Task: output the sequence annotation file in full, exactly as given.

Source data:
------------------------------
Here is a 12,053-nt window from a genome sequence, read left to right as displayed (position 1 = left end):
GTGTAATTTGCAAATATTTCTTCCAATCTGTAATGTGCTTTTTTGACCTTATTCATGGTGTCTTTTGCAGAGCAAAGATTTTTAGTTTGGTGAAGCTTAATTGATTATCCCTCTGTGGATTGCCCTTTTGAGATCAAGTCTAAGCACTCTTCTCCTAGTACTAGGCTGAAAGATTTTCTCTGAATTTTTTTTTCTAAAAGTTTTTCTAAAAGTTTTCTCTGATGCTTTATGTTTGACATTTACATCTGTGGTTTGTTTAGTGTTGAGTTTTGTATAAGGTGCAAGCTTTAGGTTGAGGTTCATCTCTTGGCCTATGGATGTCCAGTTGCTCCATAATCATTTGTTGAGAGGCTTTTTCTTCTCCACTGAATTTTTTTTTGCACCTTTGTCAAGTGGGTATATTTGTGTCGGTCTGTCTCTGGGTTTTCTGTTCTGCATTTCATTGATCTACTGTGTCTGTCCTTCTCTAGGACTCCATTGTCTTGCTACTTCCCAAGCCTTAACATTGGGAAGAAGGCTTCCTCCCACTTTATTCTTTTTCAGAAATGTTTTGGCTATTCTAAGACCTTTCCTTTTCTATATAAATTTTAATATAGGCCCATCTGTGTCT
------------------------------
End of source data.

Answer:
Here is a 12,053-nt window from a genome sequence, read left to right as displayed (position 1 = left end):
GTGTAATTTGCAAATATTTCTTCCAATCTGTAATGTGCTTTTTTGACCTTATTCATGGTGTCTTTTGCAGAGCAAAGATTTTTAGTTTGGTGAAGCTTAATTGATTATCCCTCTGTGGATTGCCCTTTTGAGATCAAGTCTAAGCACTCTTCTCCTAGTACTAGGCTGAAAGATTTTCTCTGAATTTTTTTTTCTAAAAGTTTTTCTAAAAGTTTTCTCTGATGCTTTATGTTTGACATTTACATCTGTGGTTTGTTTAGTGTTGAGTTTTGTATAAGGTGCAAGCTTTAGGTTGAGGTTCATCTCTTGGCCTATGGATGTCCAGTTGCTCCATAATCATTTGTTGAGAGGCTTTTTCTTCTCCACTGAATTTTTTTTTGCACCTTTGTCAAGTGGGTATATTTGTGTCGGTCTGTCTCTGGGTTTTCTGTTCTGCATTTCATTGATCTACTGTGTCTGTCCTTCTCTAGGACTCCATTGTCTTGCTACTTCCCAAGCCTTAACATTGGGAAGAAGGCTTCCTCCCACTTTATTCTTTTTCAGAAATGTTTTGGCTATTCTAAGACCTTTCCTTTTCTATATAAATTTTAATATAGGCCCATCTGTGTCT